The Cathedral was commissioned in 1873 under the leadership of Bishop Horatio Potter. In 1891, the architectural firm of Heins & LaFarge won an architectural competition with a design for the church that incorporated elements of the Romanesque, Byzantine, and Gothic styles. The first phase of construction began in 1892 with the laying of the cornerstone, and continued to 1911, when the crypt, choir, and crossing were completed. A second construction phase in a new French Gothic design began in 1916 and continued until 1941. During this period, the nave was completed and joined to the choir by a rough-finished crossing, the imposing west front was added, and the north transept was begun. A third phase of construction in 1979 resumed work on the towers of the west front. Although the Cathedral is presently unfinished, it remains one of the largest churches in the world, rising to a height of 124 feet, and an entire length of 601 feet.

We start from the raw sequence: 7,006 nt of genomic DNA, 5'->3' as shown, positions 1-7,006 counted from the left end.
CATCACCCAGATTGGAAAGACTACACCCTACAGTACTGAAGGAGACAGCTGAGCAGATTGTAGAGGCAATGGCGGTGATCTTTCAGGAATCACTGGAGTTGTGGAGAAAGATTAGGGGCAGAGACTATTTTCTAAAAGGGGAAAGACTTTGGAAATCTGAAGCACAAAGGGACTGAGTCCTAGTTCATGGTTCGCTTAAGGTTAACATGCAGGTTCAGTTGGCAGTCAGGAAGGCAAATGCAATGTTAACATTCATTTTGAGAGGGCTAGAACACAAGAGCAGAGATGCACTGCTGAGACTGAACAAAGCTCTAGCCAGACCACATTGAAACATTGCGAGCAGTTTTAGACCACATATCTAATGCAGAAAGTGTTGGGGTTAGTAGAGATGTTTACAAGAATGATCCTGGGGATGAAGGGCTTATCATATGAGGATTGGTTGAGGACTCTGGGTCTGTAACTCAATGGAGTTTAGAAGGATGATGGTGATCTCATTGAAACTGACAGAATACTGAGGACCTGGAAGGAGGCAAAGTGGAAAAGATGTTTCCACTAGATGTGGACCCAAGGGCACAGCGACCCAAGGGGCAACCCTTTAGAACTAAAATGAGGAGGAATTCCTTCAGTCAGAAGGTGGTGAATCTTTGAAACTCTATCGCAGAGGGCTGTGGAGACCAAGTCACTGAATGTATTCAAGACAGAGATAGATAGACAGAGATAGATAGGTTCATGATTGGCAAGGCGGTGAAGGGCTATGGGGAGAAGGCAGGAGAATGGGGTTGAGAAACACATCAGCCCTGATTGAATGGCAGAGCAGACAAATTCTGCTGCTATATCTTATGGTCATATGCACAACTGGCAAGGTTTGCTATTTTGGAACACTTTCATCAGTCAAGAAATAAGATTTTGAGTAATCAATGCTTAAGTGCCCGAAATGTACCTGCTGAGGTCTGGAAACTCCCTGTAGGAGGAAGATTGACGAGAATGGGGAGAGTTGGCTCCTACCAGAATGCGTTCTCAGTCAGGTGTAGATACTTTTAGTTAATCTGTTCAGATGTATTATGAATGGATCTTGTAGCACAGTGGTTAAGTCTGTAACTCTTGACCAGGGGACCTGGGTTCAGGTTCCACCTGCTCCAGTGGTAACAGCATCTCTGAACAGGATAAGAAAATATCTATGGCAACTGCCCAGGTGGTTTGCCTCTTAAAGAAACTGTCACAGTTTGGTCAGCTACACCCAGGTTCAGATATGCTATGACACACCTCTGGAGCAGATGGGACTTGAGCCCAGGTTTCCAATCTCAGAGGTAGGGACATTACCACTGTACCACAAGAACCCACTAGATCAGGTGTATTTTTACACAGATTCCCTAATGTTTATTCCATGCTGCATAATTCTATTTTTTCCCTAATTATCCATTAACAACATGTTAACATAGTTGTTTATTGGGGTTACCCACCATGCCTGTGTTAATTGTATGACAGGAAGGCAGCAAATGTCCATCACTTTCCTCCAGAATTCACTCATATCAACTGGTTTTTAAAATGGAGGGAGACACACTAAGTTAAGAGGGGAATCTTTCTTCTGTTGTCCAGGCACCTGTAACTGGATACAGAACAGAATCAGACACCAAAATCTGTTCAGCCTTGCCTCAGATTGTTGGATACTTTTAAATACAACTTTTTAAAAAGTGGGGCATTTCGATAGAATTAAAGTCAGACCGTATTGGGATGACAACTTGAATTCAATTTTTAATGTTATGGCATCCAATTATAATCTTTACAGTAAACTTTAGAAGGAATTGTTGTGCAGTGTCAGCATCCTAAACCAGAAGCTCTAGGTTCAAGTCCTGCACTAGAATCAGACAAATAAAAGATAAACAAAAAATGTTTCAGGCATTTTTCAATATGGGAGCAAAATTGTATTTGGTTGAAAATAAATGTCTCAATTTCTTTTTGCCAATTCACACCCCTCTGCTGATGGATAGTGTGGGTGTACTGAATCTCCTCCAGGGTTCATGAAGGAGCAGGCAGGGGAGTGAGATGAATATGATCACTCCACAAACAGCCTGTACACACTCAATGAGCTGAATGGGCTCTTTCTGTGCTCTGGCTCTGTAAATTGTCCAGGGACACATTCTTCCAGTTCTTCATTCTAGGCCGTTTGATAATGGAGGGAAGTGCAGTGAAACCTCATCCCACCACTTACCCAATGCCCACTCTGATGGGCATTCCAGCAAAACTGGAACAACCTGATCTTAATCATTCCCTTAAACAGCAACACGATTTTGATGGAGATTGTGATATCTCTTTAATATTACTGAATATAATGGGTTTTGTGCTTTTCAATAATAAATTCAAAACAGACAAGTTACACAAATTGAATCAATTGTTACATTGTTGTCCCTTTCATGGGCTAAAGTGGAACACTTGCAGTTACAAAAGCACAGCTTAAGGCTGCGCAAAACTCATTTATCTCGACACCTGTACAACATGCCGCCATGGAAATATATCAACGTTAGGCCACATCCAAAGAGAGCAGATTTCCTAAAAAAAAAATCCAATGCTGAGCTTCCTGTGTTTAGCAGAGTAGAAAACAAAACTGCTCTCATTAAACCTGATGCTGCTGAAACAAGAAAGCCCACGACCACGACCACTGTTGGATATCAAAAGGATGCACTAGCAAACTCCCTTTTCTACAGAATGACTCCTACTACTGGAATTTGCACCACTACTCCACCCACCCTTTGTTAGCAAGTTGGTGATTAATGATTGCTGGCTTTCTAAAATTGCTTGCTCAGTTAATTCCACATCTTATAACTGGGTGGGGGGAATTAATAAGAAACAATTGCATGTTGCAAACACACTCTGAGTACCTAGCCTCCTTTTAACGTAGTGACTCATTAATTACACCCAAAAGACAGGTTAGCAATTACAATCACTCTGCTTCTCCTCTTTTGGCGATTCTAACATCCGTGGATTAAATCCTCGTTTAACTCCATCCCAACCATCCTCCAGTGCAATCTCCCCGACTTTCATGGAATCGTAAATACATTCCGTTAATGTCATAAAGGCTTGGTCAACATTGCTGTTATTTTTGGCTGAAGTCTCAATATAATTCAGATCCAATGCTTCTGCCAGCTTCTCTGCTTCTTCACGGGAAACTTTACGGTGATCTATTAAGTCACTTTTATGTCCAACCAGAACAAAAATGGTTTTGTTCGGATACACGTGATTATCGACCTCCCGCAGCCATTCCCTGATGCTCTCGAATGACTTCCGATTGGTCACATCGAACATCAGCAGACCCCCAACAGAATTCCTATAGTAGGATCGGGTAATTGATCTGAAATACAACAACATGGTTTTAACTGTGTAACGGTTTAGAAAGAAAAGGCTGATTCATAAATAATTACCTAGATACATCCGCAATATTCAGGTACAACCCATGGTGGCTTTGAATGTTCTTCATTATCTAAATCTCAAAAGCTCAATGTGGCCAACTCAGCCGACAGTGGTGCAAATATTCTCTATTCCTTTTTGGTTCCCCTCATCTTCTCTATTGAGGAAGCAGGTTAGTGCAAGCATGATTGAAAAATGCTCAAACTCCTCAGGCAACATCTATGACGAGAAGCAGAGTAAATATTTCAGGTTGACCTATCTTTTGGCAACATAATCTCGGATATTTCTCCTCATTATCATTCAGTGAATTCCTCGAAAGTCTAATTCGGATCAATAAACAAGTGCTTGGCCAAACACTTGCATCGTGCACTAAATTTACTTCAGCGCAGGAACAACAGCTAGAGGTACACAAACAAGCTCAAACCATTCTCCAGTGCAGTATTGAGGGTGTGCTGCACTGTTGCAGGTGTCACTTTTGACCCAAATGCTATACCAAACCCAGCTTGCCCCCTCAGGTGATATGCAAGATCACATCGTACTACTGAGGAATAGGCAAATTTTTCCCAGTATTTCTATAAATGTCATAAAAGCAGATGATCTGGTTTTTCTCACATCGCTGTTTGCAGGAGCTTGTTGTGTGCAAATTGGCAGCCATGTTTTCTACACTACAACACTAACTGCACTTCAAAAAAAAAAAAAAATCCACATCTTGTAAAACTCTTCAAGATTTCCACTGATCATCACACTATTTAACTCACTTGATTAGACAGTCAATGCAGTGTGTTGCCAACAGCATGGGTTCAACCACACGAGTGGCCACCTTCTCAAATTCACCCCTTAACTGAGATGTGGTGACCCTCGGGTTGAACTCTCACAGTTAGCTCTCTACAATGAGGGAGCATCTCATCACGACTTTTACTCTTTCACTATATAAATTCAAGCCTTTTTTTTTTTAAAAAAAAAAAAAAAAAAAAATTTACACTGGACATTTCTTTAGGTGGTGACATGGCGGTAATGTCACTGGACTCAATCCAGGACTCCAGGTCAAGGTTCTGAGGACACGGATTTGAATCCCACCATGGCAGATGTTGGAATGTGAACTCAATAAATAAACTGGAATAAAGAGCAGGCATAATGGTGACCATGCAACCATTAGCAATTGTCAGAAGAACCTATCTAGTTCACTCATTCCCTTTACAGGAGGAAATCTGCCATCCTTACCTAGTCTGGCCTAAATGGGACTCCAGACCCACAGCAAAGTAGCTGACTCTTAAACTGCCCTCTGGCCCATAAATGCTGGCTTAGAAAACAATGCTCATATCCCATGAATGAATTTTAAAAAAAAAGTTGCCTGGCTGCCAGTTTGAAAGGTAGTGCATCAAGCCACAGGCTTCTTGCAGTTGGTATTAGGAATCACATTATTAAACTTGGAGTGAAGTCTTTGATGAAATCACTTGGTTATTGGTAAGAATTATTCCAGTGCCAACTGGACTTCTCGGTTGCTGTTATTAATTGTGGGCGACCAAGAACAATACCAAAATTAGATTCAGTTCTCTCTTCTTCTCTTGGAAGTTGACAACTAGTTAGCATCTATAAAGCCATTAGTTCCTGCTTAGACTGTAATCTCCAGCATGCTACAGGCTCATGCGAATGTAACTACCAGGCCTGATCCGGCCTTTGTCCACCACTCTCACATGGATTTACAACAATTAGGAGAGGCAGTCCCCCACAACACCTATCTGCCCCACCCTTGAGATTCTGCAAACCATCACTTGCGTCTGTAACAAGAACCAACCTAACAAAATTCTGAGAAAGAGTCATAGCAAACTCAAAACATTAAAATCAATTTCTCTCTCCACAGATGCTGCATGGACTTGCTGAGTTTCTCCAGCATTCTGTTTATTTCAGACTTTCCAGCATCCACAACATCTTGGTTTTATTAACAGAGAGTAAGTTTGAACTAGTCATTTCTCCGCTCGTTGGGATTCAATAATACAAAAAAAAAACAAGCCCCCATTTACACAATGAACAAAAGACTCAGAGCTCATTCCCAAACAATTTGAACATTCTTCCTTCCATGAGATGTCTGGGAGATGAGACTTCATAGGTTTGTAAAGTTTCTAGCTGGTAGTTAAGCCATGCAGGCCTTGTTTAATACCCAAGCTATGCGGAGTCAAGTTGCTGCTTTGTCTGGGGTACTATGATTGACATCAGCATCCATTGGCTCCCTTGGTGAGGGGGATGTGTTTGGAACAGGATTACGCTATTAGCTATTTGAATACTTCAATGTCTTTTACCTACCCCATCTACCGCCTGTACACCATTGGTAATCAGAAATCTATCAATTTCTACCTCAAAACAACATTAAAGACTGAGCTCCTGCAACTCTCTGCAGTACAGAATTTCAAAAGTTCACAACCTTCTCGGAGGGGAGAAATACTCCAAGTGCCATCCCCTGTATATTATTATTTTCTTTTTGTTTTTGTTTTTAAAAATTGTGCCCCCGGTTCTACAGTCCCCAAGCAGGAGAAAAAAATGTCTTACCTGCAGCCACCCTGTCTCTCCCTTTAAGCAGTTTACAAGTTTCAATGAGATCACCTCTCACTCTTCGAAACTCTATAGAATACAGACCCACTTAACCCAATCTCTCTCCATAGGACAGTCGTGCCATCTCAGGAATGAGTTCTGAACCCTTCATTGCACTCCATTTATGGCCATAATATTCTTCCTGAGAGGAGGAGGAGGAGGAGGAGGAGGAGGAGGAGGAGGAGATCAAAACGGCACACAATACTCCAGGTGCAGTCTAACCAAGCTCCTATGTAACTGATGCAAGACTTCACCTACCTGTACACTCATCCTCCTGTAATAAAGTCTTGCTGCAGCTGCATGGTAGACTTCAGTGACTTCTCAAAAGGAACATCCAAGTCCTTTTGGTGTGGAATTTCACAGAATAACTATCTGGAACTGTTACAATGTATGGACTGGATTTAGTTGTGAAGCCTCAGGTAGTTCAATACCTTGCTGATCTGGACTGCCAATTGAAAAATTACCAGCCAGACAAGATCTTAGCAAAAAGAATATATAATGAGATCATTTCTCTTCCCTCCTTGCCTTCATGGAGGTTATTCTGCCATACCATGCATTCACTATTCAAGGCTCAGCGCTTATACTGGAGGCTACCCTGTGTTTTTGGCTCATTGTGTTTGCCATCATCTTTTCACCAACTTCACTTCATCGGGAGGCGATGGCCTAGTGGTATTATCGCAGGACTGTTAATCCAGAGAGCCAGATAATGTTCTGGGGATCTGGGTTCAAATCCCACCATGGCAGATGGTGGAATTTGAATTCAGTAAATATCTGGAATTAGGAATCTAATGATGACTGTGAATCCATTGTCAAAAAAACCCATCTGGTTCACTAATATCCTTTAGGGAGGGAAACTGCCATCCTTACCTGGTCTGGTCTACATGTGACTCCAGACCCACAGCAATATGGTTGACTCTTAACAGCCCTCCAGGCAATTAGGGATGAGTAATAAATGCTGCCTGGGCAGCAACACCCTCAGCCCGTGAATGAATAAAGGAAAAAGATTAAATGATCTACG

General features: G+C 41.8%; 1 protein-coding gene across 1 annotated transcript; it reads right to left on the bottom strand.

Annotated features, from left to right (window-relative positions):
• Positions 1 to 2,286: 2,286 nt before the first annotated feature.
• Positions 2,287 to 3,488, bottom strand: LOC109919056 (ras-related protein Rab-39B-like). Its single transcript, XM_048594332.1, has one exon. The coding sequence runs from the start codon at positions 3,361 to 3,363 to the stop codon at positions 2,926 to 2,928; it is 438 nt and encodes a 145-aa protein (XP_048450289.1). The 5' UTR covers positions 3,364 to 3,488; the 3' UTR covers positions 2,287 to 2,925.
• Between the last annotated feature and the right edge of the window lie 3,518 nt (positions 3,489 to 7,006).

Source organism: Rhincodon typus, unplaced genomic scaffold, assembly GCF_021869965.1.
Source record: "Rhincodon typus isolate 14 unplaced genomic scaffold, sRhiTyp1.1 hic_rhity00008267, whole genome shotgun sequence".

One building of the Leake and Watts Orphan Asylum, which originally occupied the entire site of the complex, was retained and is part of the designated Close. Designed by Ithiel Town and built by Samuel Thomson in 1838-42, it is the oldest building in Morningside Heights and one of the most significant surviving examples of a Greek Revival style institutional building in New York City.
The Collegiate Gothic style St. Faith’s House (1909-11) was built as the home of the New York Training School for Deaconesses, founded in 1890. The Choir School (1912-13), also designed in the Collegiate Gothic style, was founded in 1901 to educate boys who would sing in the Cathedral choir. Synod House (1912-14) was inspired by French and Spanish Gothic design and was built specifically to host the Convention of the Protestant Episcopal Church in 1913.